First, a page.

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Are competency-based interviews dying out? Tips on a new approach
How to create better, and more meaningful, interviews
by Michael Caley28th Nov 2017
Until recently, the “traditional” interviewing approach has been left unchallenged by many HR functions. As a result, the competency-based interview is a method that both candidates and Hiring Managers are overfamiliar with, resulting in highly-prepared, polished responses which often reflect a candidate’s ability to remember, rather than their true skills, motivations and abilities.
This type of questioning may provide some insight into a candidate’s ability to resolve a team conflict, win over a difficult customer, or promote change – but does it really tell you about how consistently someone does this?
Most Hiring Managers are taught that past behaviour is the best predictor of a candidate’s future performance. Interview trainings preach the use of the “STAR” technique (Situation, Task, Action, Result) as a way of collecting evidence on how a candidate behaves in a certain situation, and, in turn, most recruitment agencies and career advice services run sessions to help candidates practice this.
“Tell me about a time you had to adapt to a difficult situation.”
“Tell me about a time you needed to collaborate effectively with others.”
Everyone probably has one or two great examples up their sleeves that could wow any interviewer, especially if the interviewer doesn’t have other ways of probing beyond the rehearsed. With “same old, same old” interview questions, recruiters have a hard time differentiating the good candidates from the unsuitable. They also miss an opportunity to really get to know the candidate by limiting dialogue, meaningful conversation and thinking on the spot.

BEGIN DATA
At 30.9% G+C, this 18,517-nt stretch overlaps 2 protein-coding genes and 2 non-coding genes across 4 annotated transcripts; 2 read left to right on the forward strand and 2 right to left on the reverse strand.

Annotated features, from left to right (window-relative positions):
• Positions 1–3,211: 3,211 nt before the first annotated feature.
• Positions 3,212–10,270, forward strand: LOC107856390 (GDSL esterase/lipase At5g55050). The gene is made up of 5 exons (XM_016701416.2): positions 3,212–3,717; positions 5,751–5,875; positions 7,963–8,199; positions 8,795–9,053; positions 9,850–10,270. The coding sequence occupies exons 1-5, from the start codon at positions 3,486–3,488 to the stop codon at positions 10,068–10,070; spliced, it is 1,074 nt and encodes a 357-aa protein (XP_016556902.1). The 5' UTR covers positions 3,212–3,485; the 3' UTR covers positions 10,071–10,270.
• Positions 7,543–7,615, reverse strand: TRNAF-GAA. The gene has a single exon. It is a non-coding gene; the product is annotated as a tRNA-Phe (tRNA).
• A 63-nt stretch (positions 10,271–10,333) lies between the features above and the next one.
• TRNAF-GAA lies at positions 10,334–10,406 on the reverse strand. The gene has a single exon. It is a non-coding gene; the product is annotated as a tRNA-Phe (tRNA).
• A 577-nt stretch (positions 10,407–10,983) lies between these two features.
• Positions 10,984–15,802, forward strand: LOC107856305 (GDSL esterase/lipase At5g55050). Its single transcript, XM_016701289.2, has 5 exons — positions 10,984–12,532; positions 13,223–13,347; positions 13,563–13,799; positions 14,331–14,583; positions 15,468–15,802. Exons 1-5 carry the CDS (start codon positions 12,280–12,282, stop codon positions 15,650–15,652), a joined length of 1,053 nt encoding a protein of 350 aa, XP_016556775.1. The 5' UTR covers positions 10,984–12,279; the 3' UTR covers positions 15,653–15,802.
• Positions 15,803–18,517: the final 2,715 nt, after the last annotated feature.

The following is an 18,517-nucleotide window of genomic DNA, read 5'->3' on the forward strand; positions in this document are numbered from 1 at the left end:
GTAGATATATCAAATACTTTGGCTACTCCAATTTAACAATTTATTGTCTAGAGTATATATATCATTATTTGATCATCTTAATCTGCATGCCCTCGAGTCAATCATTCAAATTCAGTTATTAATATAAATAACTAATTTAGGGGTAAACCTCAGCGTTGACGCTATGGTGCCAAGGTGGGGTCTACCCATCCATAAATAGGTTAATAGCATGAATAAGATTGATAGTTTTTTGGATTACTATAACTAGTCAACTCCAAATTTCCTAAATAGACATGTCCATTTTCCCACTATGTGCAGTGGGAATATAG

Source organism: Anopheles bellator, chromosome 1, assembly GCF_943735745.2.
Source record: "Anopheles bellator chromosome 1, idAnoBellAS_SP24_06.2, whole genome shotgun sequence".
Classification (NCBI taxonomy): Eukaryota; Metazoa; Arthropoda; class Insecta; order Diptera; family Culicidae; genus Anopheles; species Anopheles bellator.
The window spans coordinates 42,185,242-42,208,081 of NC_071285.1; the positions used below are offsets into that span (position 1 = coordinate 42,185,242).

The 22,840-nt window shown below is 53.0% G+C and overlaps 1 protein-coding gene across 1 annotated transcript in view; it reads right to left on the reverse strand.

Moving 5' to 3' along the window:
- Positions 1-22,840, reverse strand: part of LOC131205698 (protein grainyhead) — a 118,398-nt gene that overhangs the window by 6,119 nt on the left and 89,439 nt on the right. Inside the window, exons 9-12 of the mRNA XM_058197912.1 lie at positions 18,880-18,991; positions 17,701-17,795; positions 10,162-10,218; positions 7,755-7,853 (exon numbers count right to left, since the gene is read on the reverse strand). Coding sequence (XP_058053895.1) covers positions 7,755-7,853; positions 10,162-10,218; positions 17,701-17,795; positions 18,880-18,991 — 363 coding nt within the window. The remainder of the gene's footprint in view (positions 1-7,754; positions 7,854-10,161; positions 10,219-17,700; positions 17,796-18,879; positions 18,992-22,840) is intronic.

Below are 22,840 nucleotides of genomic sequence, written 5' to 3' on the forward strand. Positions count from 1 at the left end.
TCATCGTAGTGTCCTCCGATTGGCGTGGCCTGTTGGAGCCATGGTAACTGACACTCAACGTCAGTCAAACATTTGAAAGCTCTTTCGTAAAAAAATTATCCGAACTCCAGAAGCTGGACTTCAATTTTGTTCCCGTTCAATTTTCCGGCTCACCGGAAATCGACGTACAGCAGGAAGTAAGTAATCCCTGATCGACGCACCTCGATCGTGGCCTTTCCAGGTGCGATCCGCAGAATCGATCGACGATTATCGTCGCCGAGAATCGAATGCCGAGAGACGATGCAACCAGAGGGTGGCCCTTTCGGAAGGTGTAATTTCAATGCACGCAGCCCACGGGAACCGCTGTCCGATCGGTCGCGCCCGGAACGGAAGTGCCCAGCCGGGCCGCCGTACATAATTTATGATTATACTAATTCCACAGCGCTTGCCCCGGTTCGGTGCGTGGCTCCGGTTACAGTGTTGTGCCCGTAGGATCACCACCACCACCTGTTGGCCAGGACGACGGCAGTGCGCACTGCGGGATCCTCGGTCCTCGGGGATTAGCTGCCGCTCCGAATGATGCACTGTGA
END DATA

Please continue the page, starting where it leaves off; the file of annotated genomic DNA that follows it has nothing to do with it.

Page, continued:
But there are other ways. A rising new technique over the past several years has been the practice of strengths-based interviewing, which focuses on what the candidate enjoys doing rather than simply what they can do.
“How do you get the best out of those you work with?”
“What do you enjoy most about change?”
By exploring interests rather than capabilities, this approach looks to provide some more genuine insight into how a candidate performs.
However, this isn’t perfect, either. Without contextualising in real experiences, there is a risk of progressing highly motivated, well-meaning candidates with limited capability. We also very rarely see a pure strengths-based approach outside of graduate / emerging talent level, with good reasons – for starters, at senior levels, questions like this need to be framed carefully as to not come across as patronising!
Still, according to a survey by LinkedIn, 83% of talent say a negative interview experience can change their mind about a role or company they once liked, while 87% of talent say a positive interview experience can change their mind about a role or company they once doubted. Clearly, the interview is still hugely important, and that truth is here to stay (for the next few years at least). Employers recognise this, with 34% of recruiters in a 2017 survey, also by LinkedIn, listing investment in innovative interviewing tools as a top trend for the near future.So what makes the best interview experience, and ultimately from the Hiring Manager’s perspective, the best quality interview? Some tips: